In pivot to China, Duterte redefines independent foreign policy
MANILA, Philippines — Philippine President Rodrigo Duterte took the reins of power in 2016 with a promise to promote an independent foreign policy.
It wasn’t clear how Duterte defined an independent foreign policy but the next thing he did was pivot to China and shun the United States, against which Duterte has thrown some of his most colorful expletives.
One of the biggest impacts of the pivot to China, five years into Duterte’s presidency, would manifest itself in the West Philippine Sea.
Just recently, a group of Luzon-based fishermen, Bigkis ng Mangingisda, appealed to Duterte and his administration to assert Filipinos’ right to fish in the West Philippine Sea, part of South China Sea that is in Philippine exclusive economic zone (EEZ).
Roque won’t believe Filipino fishermen
The group claimed that China continued to control fishing grounds, like Scarborough (Panatag) Shoal, and parts of the Kalayaan Island Group, preventing Filipinos from fishing freely.
This was, however, dismissed by presidential spokesperson Harry Roque as a lie, despite the well-documented accounts of Filipino fishermen. Roque’s reply to the group sounded like what China would have said, too.
Critics said the Philippines has yet to leverage the 2016 South China Sea arbitration court ruling that rejected China’s bogus nine-dash line claim—a decision that largely favored the Philippines and is widely-backed by the international community.
Duterte, who had just assumed office when the ruling was issued, took a different turn from the policy of his predecessor, the late Benigno Aquino III, to stand up to China’s bullying. Duterte threw the arbitral ruling aside in exchange for loans and investments from China. With less than a year before Duterte steps down, these supposed Chinese investments remained unfulfilled.
Despite the Duterte administration’s portrayal of rosy ties with China, at sea, Beijing continued with its aggression.
Early this year, the Philippine government expressed alarm as it exposed the massive presence of Chinese militia vessels in Philippine waters. This was followed by a string of diplomatic protests against Beijing and hawkish statements from top defense and foreign affairs officials condemning illegal Chinese presence.
To back the protests, the Philippines increased its maritime patrols in response to the blatant Chinese incursions, but this was largely ignored by China which continued to keep hundreds of vessels inside Philippine EEZ.
Duterte kept silent for weeks on the issue. This was the reason China would not take the Philippines’ protests seriously, retired Supreme Court Justice Antonio Carpio said at the time.
If one is silent and afraid, then he is not truly independent, said maritime expert Prof. Jay Batongbacal at a recent forum hosted by Center for Liberalism and Democracy.
“If it is true that we are an independent, sovereign nation, then we should always act and assert our sovereign rights,” Batongbacal said.
“It is part and parcel of being independent,” he said.
Duterte has often argued that taking action in the West Philippine Sea to assert Philippine sovereignty would lead to war, a narrative that has been long debunked by experts and former government officials.
As Duterte clung tightly to China, he distanced the Philippines away from its former colonizer and longtime treaty ally, the United States. Soon after Duterte took office, his hostility toward the US bore fruit. Joint Philippine-US patrols and naval exercises in West Philippine Sea have been suspended indefinitely and US troop presence in the Philippines was scaled down.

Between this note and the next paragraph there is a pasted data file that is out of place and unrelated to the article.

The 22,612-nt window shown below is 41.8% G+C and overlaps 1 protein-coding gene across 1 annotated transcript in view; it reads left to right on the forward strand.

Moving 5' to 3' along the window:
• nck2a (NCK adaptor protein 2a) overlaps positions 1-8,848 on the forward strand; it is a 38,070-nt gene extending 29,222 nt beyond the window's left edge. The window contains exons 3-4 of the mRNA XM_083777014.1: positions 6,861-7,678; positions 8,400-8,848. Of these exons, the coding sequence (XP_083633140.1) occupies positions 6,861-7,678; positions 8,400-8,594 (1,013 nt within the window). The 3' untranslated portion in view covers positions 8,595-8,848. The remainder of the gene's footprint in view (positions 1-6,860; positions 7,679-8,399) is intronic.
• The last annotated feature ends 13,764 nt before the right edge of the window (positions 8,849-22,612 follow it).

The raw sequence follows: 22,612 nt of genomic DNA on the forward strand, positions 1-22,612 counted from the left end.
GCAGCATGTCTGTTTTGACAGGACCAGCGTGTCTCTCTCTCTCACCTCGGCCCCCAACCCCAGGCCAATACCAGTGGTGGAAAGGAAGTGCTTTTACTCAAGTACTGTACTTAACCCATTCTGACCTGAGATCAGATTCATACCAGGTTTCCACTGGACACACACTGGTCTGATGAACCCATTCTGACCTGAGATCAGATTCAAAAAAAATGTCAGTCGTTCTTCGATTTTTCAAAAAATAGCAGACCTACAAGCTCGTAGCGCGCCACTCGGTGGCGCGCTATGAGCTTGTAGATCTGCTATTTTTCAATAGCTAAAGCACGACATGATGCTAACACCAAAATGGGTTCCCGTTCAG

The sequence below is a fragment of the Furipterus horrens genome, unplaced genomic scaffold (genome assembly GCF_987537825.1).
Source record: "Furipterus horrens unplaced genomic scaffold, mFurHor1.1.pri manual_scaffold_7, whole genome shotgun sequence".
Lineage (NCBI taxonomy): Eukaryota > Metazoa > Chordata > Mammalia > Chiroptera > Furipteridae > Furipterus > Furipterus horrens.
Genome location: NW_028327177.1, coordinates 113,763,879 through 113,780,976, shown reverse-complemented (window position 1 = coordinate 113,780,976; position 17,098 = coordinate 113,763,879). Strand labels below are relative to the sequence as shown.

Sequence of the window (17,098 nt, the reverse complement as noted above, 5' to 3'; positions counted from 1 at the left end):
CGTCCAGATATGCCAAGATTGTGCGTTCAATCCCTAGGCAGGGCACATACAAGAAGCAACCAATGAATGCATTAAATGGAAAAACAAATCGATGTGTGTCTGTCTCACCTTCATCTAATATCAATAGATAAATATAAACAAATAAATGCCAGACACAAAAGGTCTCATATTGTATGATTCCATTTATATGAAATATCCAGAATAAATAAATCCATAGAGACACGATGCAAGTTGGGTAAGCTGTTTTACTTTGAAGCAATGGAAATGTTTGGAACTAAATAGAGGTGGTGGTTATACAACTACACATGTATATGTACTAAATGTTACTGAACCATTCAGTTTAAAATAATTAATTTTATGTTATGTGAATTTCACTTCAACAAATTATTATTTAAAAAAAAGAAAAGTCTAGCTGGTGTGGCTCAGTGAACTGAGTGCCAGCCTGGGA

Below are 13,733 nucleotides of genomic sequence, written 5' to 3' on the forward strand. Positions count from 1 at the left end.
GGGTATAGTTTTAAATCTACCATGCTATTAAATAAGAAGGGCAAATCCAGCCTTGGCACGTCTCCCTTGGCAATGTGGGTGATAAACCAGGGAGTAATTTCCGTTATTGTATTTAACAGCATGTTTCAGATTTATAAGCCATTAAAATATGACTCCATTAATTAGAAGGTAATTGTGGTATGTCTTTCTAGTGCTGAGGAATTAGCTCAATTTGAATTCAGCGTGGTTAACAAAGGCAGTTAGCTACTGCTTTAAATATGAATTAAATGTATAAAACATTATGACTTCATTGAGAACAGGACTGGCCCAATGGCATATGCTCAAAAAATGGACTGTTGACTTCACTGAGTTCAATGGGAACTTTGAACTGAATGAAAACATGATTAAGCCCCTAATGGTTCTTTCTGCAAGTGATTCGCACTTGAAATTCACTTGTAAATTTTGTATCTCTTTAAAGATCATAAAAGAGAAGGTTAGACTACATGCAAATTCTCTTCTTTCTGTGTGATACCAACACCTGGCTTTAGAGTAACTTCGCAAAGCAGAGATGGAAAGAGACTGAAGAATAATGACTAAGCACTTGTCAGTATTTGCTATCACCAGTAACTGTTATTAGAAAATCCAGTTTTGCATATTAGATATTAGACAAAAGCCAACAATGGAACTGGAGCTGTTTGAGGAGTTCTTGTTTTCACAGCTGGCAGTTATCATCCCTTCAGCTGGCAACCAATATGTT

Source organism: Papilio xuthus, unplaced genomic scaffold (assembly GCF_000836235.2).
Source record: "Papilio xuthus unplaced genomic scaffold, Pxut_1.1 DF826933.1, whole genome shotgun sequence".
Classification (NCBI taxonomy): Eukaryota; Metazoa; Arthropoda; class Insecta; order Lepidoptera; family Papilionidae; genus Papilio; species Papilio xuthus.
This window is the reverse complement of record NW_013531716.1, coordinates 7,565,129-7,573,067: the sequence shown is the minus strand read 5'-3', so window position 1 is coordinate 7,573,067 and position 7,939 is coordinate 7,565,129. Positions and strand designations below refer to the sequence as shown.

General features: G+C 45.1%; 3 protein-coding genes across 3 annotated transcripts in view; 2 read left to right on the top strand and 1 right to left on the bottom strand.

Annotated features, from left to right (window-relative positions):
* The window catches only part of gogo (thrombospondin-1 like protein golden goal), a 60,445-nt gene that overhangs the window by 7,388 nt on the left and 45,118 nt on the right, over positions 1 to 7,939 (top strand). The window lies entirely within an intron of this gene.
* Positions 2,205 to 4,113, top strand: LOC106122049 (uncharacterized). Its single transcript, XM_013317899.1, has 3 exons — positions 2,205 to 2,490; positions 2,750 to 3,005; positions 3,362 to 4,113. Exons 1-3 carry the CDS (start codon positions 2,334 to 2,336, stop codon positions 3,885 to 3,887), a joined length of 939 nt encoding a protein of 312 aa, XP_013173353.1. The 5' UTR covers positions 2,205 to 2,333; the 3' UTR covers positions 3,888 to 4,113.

In June, Duterte continued to put in limbo the decades-old Visiting Forces Agreement (VFA) with the US by suspending for the third time the effectivity of his decision to scrap it.
Philippine defense and military establishments have been vocal in their support for keeping VFA, which was seen as a deterrent to China’s growing appetite to grab territory in South China Sea.
The Duterte administration rejected criticisms it was selling out Philippine sovereignty to China although it became clear that it did not have any mechanism to enforce that sovereignty in West Philippine Sea.
“We have done all that we could, given the absence of an enforcement mechanism under international law,” Roque said last July 12, fifth anniversary of the Philippines’ win in the Permanent Court of Arbitration in The Hague.
“Because there’s no police to enforce it, the government is taking all steps to give life to that decision,” Roque said in Filipino.
“That includes the President’s speech at UN General Assembly where he said the arbitral decision is already part of international law,” Roque said in Filipino.
Duterte won international praise at the UN General Assembly in September 2020 when he declared “the award is now part of international law” and that “we firmly reject attempts to undermine it.”
Even the biggest critics of his policy to pivot to China commended Duterte for invoking the arbitral ruling.
But months later, in one of his public addresses, he dismissed the ruling once again, calling it a worthless piece of paper meant to be thrown in the trash can. Those were the exact words that Beijing used to belittle the ruling when it first came out in 2016 and just recently.
Former foreign affairs secretary Albert del Rosario, who served in the second Aquino administration, said Duterte’s accommodation of China was “unacceptable” to Filipinos.
“President Duterte was ‘loving’ and embracing China over and above the interest of the country and its people,” said Del Rosario, who had been called a “traitor” publicly by Roque.
“Instead of standing up for his own people, the president is tyrannically forcing us to be silent against China’s encroachment of our territory and maritime entitlements,” Del Rosario said.
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